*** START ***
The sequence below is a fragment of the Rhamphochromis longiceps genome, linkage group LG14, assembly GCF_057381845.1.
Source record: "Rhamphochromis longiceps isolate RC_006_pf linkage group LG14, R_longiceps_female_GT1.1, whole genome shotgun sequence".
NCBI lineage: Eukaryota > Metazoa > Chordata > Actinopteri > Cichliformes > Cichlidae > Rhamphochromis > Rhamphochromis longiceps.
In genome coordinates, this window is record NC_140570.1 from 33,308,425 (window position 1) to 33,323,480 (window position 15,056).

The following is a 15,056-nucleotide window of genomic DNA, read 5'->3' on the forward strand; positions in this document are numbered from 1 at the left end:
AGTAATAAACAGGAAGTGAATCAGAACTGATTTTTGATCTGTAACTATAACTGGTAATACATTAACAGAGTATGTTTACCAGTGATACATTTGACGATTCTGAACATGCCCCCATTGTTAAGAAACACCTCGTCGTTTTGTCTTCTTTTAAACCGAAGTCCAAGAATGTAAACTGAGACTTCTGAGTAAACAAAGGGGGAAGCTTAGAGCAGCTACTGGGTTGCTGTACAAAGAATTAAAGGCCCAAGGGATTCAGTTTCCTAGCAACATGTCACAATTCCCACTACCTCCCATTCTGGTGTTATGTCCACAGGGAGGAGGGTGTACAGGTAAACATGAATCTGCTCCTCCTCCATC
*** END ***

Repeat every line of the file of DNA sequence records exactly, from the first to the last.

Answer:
The sequence below is a fragment of the Rhamphochromis longiceps genome, linkage group LG14, assembly GCF_057381845.1.
Source record: "Rhamphochromis longiceps isolate RC_006_pf linkage group LG14, R_longiceps_female_GT1.1, whole genome shotgun sequence".
NCBI lineage: Eukaryota > Metazoa > Chordata > Actinopteri > Cichliformes > Cichlidae > Rhamphochromis > Rhamphochromis longiceps.
In genome coordinates, this window is record NC_140570.1 from 33,308,425 (window position 1) to 33,323,480 (window position 15,056).

The following is a 15,056-nucleotide window of genomic DNA, read 5'->3' on the forward strand; positions in this document are numbered from 1 at the left end:
AGTAATAAACAGGAAGTGAATCAGAACTGATTTTTGATCTGTAACTATAACTGGTAATACATTAACAGAGTATGTTTACCAGTGATACATTTGACGATTCTGAACATGCCCCCATTGTTAAGAAACACCTCGTCGTTTTGTCTTCTTTTAAACCGAAGTCCAAGAATGTAAACTGAGACTTCTGAGTAAACAAAGGGGGAAGCTTAGAGCAGCTACTGGGTTGCTGTACAAAGAATTAAAGGCCCAAGGGATTCAGTTTCCTAGCAACATGTCACAATTCCCACTACCTCCCATTCTGGTGTTATGTCCACAGGGAGGAGGGTGTACAGGTAAACATGAATCTGCTCCTCCTCCATC